"Republicans tell us over and over again that they will hand our earned Social Security and Medicare benefits over to Wall Street if they get power," said Alex Lawson of Social Security Works.
House GOP Says 'Social Security And Medicare Cuts' Out Loud
House Republicans at the "America First Policy Institute." Not making that up. Credit: Getty Images
September 23, 2022

House Republicans on Wednesday unveiled parts of a policy agenda that indicates the party would push for cuts to Social Security and Medicare if it retakes the majority in November.

A one-page summary of the agenda that House Republicans, led by Minority Leader Kevin McCarthy (R-Calif.), are expected to formally introduce Friday includes a highly misleading line that expresses the GOP's commitment to "save and strengthen Social Security and Medicare."

Republicans frequently shroud their push for Social Security benefit cuts—and even full-scale privatization—in rhetoric aimed at convincing the public that the GOP is actually trying to rescue the beloved program from a dire financial crisis that analysts and advocates say doesn't exist.

"Republicans want to protect Social Security for current beneficiaries and future generations—and if possible save Social Security once and for all," Rep. Kevin Brady (R-Texas) declared in July.

More fleshed-out policy proposals recently released by House Republicans offer a closer look at what GOP lawmakers mean when they say they want to "save" Social Security. In June, the Republican Study Committee—a group made up of 158 of 212 House Republicans, including Brady—released a proposal that calls for gradually raising the retirement age to 70, partially privatizing Social Security, and mean-testing benefits.

"Republicans tell us over and over again that they will hand our earned Social Security and Medicare benefits over to Wall Street if they get power," Alex Lawson, executive director of Social Security Works, told Common Dreams on Thursday. "Democrats are fighting to expand Social Security, while Republicans want to cut, privatize, and destroy it behind closed doors."

The House GOP's "Commitment to America" agenda, which was intentionally designed to be light on policy specifics, also takes aim at historic Inflation Reduction Act provisions requiring Medicare to negotiate the prices of a limited number of prescription drugs directly with pharmaceutical companies. The Republican agenda characterizes the provisions as a "drug takeover scheme" that "could lead to 135 fewer lifesaving treatments and cures"—a critique that echoes the pharmaceutical lobby.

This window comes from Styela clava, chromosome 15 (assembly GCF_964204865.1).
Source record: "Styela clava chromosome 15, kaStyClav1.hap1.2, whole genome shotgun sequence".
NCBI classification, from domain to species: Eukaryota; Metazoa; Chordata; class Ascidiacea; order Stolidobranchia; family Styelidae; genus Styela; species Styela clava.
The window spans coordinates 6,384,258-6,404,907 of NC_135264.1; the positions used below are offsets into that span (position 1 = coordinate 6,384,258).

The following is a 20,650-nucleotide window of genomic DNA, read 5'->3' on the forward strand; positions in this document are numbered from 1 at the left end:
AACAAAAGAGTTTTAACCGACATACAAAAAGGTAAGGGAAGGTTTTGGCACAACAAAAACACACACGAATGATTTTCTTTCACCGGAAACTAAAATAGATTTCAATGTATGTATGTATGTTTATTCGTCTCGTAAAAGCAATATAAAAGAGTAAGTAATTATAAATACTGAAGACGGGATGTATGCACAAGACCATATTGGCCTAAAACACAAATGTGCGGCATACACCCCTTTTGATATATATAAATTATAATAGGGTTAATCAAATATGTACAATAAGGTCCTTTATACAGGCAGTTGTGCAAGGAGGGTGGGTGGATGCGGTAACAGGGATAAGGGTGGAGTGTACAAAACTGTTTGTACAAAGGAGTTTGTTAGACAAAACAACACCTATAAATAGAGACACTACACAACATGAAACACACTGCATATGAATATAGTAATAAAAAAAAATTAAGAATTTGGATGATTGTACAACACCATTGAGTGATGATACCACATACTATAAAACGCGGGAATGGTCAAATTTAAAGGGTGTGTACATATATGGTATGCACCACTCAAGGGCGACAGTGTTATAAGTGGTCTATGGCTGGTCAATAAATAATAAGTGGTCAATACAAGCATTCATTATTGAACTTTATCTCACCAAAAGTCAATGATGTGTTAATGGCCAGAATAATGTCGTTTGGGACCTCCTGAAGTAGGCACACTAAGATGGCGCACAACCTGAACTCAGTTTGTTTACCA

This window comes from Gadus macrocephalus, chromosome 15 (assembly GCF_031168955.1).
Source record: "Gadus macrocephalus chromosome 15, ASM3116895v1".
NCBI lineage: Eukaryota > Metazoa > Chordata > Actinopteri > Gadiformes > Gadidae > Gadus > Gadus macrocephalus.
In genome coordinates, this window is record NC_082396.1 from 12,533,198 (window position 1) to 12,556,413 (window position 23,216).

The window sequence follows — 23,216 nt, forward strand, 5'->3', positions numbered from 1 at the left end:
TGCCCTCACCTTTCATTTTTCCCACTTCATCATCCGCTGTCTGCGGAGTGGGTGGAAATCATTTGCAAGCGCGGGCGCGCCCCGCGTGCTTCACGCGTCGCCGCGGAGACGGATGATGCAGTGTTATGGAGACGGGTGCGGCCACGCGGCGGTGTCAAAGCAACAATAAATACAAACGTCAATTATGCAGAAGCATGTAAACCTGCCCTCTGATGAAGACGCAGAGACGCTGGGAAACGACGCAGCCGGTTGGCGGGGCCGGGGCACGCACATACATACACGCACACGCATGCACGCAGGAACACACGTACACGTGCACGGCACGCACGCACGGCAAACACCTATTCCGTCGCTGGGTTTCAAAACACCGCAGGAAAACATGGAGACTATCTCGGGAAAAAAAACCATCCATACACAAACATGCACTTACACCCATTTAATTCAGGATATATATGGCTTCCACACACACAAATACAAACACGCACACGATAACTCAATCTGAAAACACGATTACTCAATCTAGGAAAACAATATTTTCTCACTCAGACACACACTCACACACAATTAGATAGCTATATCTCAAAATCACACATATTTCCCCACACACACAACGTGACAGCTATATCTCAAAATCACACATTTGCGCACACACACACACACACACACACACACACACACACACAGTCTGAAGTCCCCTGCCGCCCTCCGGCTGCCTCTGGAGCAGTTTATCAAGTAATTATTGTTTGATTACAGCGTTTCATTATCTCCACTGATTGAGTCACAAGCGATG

"This agenda is yet another reminder of who Republicans work for: Their Wall Street and Big Pharma donors," said Lawson.

House Republicans are rolling out their agenda just weeks ahead of November midterm elections that will decide control of Congress next year.

Politico reported Thursday that several Republican Senate candidates have openly advocated privatization of Social Security and Medicare on the campaign trail in recent weeks.

"The privatization is hugely important," Don Bolduc, the GOP's Senate nominee in New Hampshire, said of Medicare during a town hall in August. "Getting government out of it, getting government money with strings attached out of it."

Democratic candidates, by contrast, have touted their pledges to defend Social Security and Medicare and expand the programs to meet the needs of seniors, people with disabilities, and others who rely on them to meet basic needs.

Mandela Barnes, the Democratic Senate nominee in Wisconsin, vowed Thursday to fight any GOP attempt to weaken or privatize Social Security, drawing a contrast with his Republican opponent Sen. Ron Johnson (R-Wis.), who has voiced support for making Social Security and Medicare "discretionary" programs.

"Mandela will ensure Social Security stays solvent for future generations by making sure the very wealthy pay their fair share," Barnes' campaign says on its website. "Mandela will vote against measures that would raise the retirement age for Social Security, cut benefits, or in any way betray our obligation to workers and retirees."

An earlier version of this story misstated the day of a statement.

Republished from Common Dreams (Jake Johnson, staff writer) under Creative Commons (CC BY-NC-ND 3.0).

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